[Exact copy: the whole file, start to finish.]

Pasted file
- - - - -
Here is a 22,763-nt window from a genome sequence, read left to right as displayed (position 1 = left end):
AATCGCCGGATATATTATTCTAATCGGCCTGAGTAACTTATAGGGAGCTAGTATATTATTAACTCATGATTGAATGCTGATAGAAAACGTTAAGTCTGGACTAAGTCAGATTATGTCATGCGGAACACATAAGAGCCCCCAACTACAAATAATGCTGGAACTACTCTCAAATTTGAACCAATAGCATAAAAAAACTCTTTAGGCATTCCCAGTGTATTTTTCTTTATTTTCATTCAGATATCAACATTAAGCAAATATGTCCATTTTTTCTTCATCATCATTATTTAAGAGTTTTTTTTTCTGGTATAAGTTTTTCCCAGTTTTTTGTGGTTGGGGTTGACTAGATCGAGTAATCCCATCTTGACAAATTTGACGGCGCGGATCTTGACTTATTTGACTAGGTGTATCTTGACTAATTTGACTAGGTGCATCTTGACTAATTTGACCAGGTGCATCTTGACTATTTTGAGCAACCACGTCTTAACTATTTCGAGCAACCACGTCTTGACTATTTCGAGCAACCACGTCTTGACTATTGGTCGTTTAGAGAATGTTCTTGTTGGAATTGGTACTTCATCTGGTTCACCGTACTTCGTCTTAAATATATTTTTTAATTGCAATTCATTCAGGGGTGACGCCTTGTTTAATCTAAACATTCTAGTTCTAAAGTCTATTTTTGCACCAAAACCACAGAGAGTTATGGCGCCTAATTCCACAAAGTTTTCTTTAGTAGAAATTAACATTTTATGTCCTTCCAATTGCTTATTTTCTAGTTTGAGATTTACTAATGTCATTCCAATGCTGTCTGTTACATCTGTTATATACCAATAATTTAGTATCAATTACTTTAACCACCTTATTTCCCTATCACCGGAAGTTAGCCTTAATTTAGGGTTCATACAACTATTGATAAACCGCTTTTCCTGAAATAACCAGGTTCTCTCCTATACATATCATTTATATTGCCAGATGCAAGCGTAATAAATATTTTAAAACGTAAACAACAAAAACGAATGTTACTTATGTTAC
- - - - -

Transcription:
Here is a 22,763-nt window from a genome sequence, read left to right as displayed (position 1 = left end):
AATCGCCGGATATATTATTCTAATCGGCCTGAGTAACTTATAGGGAGCTAGTATATTATTAACTCATGATTGAATGCTGATAGAAAACGTTAAGTCTGGACTAAGTCAGATTATGTCATGCGGAACACATAAGAGCCCCCAACTACAAATAATGCTGGAACTACTCTCAAATTTGAACCAATAGCATAAAAAAACTCTTTAGGCATTCCCAGTGTATTTTTCTTTATTTTCATTCAGATATCAACATTAAGCAAATATGTCCATTTTTTCTTCATCATCATTATTTAAGAGTTTTTTTTTCTGGTATAAGTTTTTCCCAGTTTTTTGTGGTTGGGGTTGACTAGATCGAGTAATCCCATCTTGACAAATTTGACGGCGCGGATCTTGACTTATTTGACTAGGTGTATCTTGACTAATTTGACTAGGTGCATCTTGACTAATTTGACCAGGTGCATCTTGACTATTTTGAGCAACCACGTCTTAACTATTTCGAGCAACCACGTCTTGACTATTTCGAGCAACCACGTCTTGACTATTGGTCGTTTAGAGAATGTTCTTGTTGGAATTGGTACTTCATCTGGTTCACCGTACTTCGTCTTAAATATATTTTTTAATTGCAATTCATTCAGGGGTGACGCCTTGTTTAATCTAAACATTCTAGTTCTAAAGTCTATTTTTGCACCAAAACCACAGAGAGTTATGGCGCCTAATTCCACAAAGTTTTCTTTAGTAGAAATTAACATTTTATGTCCTTCCAATTGCTTATTTTCTAGTTTGAGATTTACTAATGTCATTCCAATGCTGTCTGTTACATCTGTTATATACCAATAATTTAGTATCAATTACTTTAACCACCTTATTTCCCTATCACCGGAAGTTAGCCTTAATTTAGGGTTCATACAACTATTGATAAACCGCTTTTCCTGAAATAACCAGGTTCTCTCCTATACATATCATTTATATTGCCAGATGCAAGCGTAATAAATATTTTAAAACGTAAACAACAAAAACGAATGTTACTTATGTTAC